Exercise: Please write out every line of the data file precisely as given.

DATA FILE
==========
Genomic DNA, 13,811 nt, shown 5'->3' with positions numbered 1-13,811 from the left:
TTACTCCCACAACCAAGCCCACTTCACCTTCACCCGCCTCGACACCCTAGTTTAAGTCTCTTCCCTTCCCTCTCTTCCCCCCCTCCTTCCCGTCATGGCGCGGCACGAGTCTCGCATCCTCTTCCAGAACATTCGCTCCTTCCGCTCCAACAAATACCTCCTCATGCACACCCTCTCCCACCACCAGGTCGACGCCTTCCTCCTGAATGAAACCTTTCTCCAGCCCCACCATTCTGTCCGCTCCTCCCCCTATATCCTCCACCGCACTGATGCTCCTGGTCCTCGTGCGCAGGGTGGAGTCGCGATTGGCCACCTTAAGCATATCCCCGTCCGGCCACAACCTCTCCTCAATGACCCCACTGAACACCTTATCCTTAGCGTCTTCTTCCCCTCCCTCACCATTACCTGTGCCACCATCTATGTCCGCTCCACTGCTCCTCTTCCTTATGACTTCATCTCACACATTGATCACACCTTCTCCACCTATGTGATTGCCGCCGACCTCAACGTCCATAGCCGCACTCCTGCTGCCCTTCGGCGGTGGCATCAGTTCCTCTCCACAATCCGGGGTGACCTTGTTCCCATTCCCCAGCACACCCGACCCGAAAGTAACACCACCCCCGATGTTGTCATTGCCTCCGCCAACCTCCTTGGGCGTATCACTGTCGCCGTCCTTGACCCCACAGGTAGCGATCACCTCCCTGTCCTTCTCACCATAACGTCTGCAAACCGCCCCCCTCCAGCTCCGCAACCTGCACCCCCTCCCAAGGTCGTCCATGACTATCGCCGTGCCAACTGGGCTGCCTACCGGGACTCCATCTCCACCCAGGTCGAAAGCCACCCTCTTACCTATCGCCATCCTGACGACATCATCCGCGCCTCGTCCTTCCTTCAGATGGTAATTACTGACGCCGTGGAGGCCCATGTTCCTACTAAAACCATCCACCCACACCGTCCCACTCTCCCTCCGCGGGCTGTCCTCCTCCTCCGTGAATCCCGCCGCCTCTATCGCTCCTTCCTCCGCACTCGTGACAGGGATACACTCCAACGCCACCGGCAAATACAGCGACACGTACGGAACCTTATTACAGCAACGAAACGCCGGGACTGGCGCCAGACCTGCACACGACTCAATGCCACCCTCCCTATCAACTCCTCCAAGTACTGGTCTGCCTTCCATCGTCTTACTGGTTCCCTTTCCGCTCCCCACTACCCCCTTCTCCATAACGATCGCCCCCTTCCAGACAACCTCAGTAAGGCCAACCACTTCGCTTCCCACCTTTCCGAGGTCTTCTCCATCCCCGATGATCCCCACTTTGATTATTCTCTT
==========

Genomic DNA, 13,811 nt, shown 5'->3' with positions numbered 1-13,811 from the left:
TTACTCCCACAACCAAGCCCACTTCACCTTCACCCGCCTCGACACCCTAGTTTAAGTCTCTTCCCTTCCCTCTCTTCCCCCCCTCCTTCCCGTCATGGCGCGGCACGAGTCTCGCATCCTCTTCCAGAACATTCGCTCCTTCCGCTCCAACAAATACCTCCTCATGCACACCCTCTCCCACCACCAGGTCGACGCCTTCCTCCTGAATGAAACCTTTCTCCAGCCCCACCATTCTGTCCGCTCCTCCCCCTATATCCTCCACCGCACTGATGCTCCTGGTCCTCGTGCGCAGGGTGGAGTCGCGATTGGCCACCTTAAGCATATCCCCGTCCGGCCACAACCTCTCCTCAATGACCCCACTGAACACCTTATCCTTAGCGTCTTCTTCCCCTCCCTCACCATTACCTGTGCCACCATCTATGTCCGCTCCACTGCTCCTCTTCCTTATGACTTCATCTCACACATTGATCACACCTTCTCCACCTATGTGATTGCCGCCGACCTCAACGTCCATAGCCGCACTCCTGCTGCCCTTCGGCGGTGGCATCAGTTCCTCTCCACAATCCGGGGTGACCTTGTTCCCATTCCCCAGCACACCCGACCCGAAAGTAACACCACCCCCGATGTTGTCATTGCCTCCGCCAACCTCCTTGGGCGTATCACTGTCGCCGTCCTTGACCCCACAGGTAGCGATCACCTCCCTGTCCTTCTCACCATAACGTCTGCAAACCGCCCCCCTCCAGCTCCGCAACCTGCACCCCCTCCCAAGGTCGTCCATGACTATCGCCGTGCCAACTGGGCTGCCTACCGGGACTCCATCTCCACCCAGGTCGAAAGCCACCCTCTTACCTATCGCCATCCTGACGACATCATCCGCGCCTCGTCCTTCCTTCAGATGGTAATTACTGACGCCGTGGAGGCCCATGTTCCTACTAAAACCATCCACCCACACCGTCCCACTCTCCCTCCGCGGGCTGTCCTCCTCCTCCGTGAATCCCGCCGCCTCTATCGCTCCTTCCTCCGCACTCGTGACAGGGATACACTCCAACGCCACCGGCAAATACAGCGACACGTACGGAACCTTATTACAGCAACGAAACGCCGGGACTGGCGCCAGACCTGCACACGACTCAATGCCACCCTCCCTATCAACTCCTCCAAGTACTGGTCTGCCTTCCATCGTCTTACTGGTTCCCTTTCCGCTCCCCACTACCCCCTTCTCCATAACGATCGCCCCCTTCCAGACAACCTCAGTAAGGCCAACCACTTCGCTTCCCACCTTTCCGAGGTCTTCTCCATCCCCGATGATCCCCACTTTGATTATTCTCTT